I love Nintendo.
My love affair started on my seventh birthday when my Grandma bought me the first Nintendo, the NES. Since then, I have owned every consol that Nintendo has put out (except for the hard to find Virtual Boy).
Now, of course, I pull out the Wii and stay up late playing Super Mario Bros. and Golden Eye. Sometimes I look at the clock and realize that I have been playing for several hours.
It can be easy to live in distraction.
I think we all have distractions that we run to. For some of us it’s video games.
For some of us its money or television or books or Facebook or partying or drinking or music or movies or relationships or our jobs or our grades or food or gossip or shopping or sleeping.
The list goes on and on.
I tend to live in my distractions. I often become consumed with them. It’s easy to live in them sometimes because the world we reside in is full of things to occupy our minds and time. It’s easy to live in them because our lives can be difficult and stressful. Distractions can be a great way to hide from pain. Distractions can be a great way to not deal with tough circumstances and situations.
Distractions can be easier than reality.
Distractions can feel safer than reality.
Distractions can help us avoid what God is saying to us.
It seems to me that there isn’t a whole lot of difference between what we call distractions that consume us and what God calls idols.
In 2 Kings: 18 we meet a man, a king, named Hezekiah. He was good at getting rid of distraction.
The Israelites had a problem with being distracted too. They were going through a difficult time and so they turned to what could give comfort in the immediate instead of turning their focus to God.
The Israelites had begun to worship idols. In particular, they were worshiping an artifact that years before Moses himself had made. Originally the artifact was made to point to God, but that purpose had been forgotten and the bronze snake of Moses was now being worshiped.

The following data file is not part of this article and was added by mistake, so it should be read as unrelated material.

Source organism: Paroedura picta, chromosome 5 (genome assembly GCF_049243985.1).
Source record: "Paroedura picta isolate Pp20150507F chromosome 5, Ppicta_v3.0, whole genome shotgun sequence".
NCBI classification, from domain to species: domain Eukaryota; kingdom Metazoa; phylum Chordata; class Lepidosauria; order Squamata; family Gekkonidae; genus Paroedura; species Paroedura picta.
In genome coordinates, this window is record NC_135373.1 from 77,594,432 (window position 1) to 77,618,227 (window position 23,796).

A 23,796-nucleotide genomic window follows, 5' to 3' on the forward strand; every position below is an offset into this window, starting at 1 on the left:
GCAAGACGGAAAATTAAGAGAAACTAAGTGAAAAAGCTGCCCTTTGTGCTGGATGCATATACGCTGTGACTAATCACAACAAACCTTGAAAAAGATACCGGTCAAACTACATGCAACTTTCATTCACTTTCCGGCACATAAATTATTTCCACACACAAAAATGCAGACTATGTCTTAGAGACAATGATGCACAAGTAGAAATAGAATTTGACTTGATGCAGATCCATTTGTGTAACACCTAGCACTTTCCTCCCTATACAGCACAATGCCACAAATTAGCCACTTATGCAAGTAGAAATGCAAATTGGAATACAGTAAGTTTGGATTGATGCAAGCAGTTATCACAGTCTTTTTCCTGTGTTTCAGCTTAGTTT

It seems silly to give all your time and focus and energy to worshiping something that can’t save you or help you or love you. But an idol is something physical that we can touch and control and fully understand. God isn’t.
One of Hezekiah’s first acts as King was to remove the high places of worship and destroy the snake that people had been worshiping. I think Hezekiah understood that for people to bring their focus back on God, certain distractions had to be removed. He knew what needed to be done and he did it.
When we place our attention and trust back on God, we can discover true peace. When we worship God we can begin to connect with our intended purpose. When we run to God, we run to the only truly safe place.
Take comfort in knowing that God cannot be controlled, cannot be crafted and will not be a temporary fix to our lives. He is Lord and He rules over those who believe. Throw away distractions, remove idols, and place trust in Jesus.
When we live in Jesus rather than in distraction we can have the strength and support to face the pain, difficult choices, and fear.
When we live in Jesus rather than in distraction we can trust that in the end…God wins.
When we live in Jesus rather than in distraction we can see our true purpose and enjoy all the gifts that our Father desires to give us.
I dare you to spend a week away from your favorite distraction. Ask yourself
“Why am I spending so much energy with____________?”
“What am I trying to receive from this distraction?”
“What am I trying to avoid?”
“Is this something that God needs to work on in my life?”
if you decide that you need to get rid of something too distracting in your life, think of Hezekiah and do what needs to be done.